I read this book over Thanksgiving and that is exactly what "Legends & Lattes" is about, being thankful for the people (or hobs, rattkins, succubi...) in your life.
Viv is a retired orc with a love of coffee, a magic stone and her life savings-enough, she hopes, to make a new life for herself. But new lives don't come easily without the help of others and it will take employees and neighbors, rivals and old friends to make Viv's dreams come true.
This novella went in directions I didn't see coming.
Part sapphic love story, part hardboiled detective crime novel, CL Polk imbues 1940s Chicago with magic and intrigue. I want more of this world and I'm also wholly satisfied.
A man dealing with the sudden death of his wife then has to deal with the evil that follows him even when he tries running away. A little omniscient technology horror, a little haunted house horror, a little Mexican folklore horror. And Moreno's writing, Moreno's writing, Moreno's writing. Intimately written in the second person POV as if we were Thiago's wife. Funny, poetic, sharp and round. (Also a good soft eerie horror for the newbies.)
The Mountain in the Sea" is a mesmerizing read, like watching an octopus shift seamlessly from one camouflage to another. It is at once a hard scifi novel exploring the mapping of the human brain, a first-contact tale in which the sentient alien species we encounter comes not from the sky, but the sea. It is also an environmental thriller, complete with corporate espionage and weapons tech. But at its heart it is an elegy to the aquatic world we are on the verge of destroying, with perhaps a ray of hope at the end.
I've read everything this guy has ever published, and after 25 years since his first (and best) collection, Civilwarland in Bad Decline, he's still coaxing the dark out of us and showing that people are neither bad nor good: they're both. This collection contains classic George Saunders—the story "Ghoul" is set in a hell-themed amusement park—as well as new, subversive modes of storytelling. If you haven't read him, literally anywhere, right now, is a great place to start.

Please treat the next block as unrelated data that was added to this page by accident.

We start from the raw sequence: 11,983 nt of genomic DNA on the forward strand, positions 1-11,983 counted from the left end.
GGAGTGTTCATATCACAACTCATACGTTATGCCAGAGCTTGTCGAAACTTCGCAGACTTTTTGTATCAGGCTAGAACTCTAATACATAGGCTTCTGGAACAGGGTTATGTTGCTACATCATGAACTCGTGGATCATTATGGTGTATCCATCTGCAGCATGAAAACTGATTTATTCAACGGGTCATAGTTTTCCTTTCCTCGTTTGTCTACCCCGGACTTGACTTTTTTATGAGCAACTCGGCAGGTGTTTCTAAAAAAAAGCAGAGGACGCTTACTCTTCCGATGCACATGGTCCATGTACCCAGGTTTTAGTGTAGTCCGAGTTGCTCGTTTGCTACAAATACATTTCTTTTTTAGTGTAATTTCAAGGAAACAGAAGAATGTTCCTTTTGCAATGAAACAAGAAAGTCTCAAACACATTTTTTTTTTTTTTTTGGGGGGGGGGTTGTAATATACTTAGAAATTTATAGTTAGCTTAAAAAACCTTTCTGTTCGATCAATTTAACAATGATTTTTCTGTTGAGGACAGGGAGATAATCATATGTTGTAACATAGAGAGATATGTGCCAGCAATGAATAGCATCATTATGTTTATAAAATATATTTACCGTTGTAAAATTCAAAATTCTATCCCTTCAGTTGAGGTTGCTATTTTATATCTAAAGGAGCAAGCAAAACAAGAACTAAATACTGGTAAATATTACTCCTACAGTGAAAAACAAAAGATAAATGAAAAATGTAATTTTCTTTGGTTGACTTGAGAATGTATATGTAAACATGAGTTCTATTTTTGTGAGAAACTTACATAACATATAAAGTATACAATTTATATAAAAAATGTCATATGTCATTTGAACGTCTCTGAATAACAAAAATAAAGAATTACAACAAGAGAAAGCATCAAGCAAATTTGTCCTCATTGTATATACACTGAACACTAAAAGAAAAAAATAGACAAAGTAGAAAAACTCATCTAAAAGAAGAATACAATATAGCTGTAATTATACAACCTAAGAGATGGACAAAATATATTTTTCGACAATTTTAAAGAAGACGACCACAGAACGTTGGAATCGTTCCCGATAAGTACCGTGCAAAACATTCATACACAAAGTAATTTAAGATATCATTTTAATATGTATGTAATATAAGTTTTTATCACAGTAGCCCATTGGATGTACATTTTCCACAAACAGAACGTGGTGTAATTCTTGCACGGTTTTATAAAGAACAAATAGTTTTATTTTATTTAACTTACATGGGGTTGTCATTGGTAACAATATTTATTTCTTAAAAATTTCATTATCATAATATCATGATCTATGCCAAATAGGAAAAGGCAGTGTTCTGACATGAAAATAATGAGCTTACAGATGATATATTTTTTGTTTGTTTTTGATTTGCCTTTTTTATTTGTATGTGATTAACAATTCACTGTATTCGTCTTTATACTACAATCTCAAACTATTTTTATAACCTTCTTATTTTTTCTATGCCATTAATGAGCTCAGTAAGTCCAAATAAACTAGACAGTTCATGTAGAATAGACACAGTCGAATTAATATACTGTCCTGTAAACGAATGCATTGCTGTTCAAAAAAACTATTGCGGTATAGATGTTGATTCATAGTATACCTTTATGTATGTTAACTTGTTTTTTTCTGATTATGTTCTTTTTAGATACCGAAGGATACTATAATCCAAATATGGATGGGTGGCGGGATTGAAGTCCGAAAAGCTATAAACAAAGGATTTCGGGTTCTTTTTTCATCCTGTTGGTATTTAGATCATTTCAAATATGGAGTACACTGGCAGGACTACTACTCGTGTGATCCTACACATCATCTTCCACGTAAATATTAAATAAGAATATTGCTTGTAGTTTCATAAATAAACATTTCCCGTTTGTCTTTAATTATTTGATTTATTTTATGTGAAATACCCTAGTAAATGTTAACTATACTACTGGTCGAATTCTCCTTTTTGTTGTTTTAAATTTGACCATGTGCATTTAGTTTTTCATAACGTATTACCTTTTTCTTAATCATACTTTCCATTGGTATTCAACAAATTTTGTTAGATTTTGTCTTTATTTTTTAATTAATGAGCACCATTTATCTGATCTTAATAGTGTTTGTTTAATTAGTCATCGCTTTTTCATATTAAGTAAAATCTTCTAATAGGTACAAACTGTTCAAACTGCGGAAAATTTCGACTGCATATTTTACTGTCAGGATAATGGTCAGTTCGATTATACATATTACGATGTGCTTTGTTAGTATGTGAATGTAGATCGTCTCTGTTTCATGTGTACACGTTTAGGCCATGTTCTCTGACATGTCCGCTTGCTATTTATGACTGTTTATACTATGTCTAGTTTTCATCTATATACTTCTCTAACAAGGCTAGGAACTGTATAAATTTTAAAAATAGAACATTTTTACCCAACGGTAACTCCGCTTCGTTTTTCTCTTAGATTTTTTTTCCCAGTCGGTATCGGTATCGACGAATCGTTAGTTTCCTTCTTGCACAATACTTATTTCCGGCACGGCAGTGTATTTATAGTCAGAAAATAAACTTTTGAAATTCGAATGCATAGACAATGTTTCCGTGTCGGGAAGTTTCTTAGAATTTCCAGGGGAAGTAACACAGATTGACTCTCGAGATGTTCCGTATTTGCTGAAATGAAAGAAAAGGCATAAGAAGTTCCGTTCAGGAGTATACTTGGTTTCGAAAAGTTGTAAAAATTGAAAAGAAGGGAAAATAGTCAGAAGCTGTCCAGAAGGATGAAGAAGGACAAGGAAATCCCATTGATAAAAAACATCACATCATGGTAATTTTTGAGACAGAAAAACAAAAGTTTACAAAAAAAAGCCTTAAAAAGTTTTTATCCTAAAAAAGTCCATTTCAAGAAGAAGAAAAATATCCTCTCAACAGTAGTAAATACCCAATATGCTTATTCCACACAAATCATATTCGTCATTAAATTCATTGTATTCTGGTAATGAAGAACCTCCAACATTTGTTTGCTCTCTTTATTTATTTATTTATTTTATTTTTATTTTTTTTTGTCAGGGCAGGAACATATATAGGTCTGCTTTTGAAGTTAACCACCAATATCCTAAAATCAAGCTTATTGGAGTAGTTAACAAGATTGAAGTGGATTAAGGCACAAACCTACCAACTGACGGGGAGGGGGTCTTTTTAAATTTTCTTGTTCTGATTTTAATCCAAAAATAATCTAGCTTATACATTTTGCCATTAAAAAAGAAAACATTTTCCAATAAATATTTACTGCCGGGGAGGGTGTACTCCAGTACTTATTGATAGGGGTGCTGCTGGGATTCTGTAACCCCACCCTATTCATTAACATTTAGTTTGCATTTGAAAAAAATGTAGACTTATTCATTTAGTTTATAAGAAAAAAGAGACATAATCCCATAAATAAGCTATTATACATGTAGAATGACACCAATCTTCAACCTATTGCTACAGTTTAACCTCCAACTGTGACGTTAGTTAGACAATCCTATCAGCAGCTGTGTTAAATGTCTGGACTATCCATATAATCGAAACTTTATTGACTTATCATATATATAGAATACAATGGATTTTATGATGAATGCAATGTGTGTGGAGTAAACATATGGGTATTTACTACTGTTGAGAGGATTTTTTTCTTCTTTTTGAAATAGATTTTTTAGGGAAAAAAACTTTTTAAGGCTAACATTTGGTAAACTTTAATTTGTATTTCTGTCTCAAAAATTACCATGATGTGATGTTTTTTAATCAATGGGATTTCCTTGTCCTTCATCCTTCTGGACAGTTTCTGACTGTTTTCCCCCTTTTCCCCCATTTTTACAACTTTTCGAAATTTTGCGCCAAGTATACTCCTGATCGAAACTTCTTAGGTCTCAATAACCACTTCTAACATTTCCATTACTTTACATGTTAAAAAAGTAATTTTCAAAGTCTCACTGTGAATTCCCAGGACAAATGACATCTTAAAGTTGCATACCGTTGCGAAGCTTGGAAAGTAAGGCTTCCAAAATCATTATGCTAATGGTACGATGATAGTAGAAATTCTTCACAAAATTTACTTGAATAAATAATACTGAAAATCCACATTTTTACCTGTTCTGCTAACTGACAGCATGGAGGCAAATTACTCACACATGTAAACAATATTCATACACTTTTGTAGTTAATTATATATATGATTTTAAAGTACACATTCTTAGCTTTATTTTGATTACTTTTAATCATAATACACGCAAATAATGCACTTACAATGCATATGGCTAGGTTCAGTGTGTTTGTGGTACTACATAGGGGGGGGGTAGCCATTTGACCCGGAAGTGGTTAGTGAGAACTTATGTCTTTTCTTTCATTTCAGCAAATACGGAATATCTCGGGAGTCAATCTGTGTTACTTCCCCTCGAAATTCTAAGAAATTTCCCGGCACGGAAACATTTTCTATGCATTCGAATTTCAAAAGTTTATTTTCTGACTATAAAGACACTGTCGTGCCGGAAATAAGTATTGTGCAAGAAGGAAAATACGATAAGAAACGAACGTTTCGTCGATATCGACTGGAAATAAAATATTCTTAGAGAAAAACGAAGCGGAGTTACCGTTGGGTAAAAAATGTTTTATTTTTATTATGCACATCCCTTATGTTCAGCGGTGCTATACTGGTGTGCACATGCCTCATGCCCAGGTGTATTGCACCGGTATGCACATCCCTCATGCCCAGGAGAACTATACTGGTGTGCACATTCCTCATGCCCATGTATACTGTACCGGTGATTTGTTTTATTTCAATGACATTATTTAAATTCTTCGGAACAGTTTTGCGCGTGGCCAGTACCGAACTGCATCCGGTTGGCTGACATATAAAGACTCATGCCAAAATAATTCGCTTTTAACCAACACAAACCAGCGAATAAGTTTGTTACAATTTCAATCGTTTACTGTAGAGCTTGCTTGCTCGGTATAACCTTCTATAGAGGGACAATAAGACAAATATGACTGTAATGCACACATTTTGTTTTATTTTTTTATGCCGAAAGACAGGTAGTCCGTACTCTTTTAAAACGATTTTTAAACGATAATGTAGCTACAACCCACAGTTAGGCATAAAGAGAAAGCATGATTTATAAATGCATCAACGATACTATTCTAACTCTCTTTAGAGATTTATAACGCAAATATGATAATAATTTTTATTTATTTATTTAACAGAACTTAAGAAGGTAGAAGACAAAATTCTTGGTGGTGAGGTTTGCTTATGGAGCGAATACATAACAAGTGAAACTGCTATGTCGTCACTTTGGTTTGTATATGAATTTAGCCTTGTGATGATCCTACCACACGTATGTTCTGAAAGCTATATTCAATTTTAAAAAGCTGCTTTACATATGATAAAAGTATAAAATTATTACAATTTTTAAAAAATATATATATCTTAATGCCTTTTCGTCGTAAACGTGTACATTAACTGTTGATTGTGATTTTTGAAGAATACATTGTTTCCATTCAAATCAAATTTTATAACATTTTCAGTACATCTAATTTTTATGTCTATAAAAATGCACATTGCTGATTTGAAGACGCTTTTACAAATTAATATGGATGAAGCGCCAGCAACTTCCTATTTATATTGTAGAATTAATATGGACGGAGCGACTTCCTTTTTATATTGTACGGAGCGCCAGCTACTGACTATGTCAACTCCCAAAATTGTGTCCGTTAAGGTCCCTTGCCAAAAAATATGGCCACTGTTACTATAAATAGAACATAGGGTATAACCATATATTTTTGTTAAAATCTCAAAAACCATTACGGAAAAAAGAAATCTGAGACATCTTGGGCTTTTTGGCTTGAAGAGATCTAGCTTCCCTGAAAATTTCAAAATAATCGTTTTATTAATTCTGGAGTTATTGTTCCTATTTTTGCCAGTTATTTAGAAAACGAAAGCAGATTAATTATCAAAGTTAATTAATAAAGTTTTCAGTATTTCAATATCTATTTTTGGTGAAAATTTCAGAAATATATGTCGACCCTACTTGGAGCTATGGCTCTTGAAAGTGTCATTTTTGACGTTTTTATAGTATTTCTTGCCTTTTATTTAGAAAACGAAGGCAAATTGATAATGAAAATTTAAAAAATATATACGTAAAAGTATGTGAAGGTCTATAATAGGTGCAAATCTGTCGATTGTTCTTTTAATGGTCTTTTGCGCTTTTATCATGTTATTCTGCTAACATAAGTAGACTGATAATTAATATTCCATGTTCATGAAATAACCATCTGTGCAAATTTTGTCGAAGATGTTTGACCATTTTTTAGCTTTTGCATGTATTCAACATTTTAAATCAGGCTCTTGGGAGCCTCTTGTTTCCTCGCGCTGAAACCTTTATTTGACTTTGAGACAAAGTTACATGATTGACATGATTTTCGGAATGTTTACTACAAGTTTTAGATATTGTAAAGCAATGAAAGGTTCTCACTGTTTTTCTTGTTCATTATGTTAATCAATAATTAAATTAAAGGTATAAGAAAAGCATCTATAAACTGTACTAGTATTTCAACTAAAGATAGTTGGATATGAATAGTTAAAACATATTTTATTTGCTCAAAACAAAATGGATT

Think "While You Were Sleeping"... but replace the coziness of Christmas with the spookiness of fall; finding a new family with putting an old one back together; a fake engagement with death itself.
Never seen that movie? Then pick this book up just for the buckets of yearning and emotional growth!
Our favorite unhinged medeians are back and better than ever. I can't say too much without spoiling it, so I'll leave you with an excerpt;
"Put a pin in this weird moment you're having, would you?" she said, addressing him disinterestedly over her shoulder. "And don't drink anymore, you're bound to get all morbid. And don't kill anyone," she added as an afterthought. "Or do. It's really none of my business."
"Have you ever been in love?" Callum asked her.
"Jesus Christ, never mind. Here," she said, shoving her glass of champagne into his hands. You're embarrassing all of us."
This is not a "read for the holidays" romance. This is a "read anytime you need heartwarming, queer, neurodiverse, steamy romance where you end up rooting for every. single. character. romance". I didn't know I liked marriage of convenience tropes, but Ellie and Andrew had conflicts and fears that made all the implausible, plausible. Add in some snow magic and wild familial dynamics -- this book is just brimming with delights.
This book feels transfixing in the way fluorescent convenience store lights are, with a low-grade eerie buzzing. The writing is slow yet staccato, but at less than 200 pages it'll fly by. It's uncomfortable yet an enthralling take on how comfortable work, routine, and capitalism can be and how much a job can control your very being.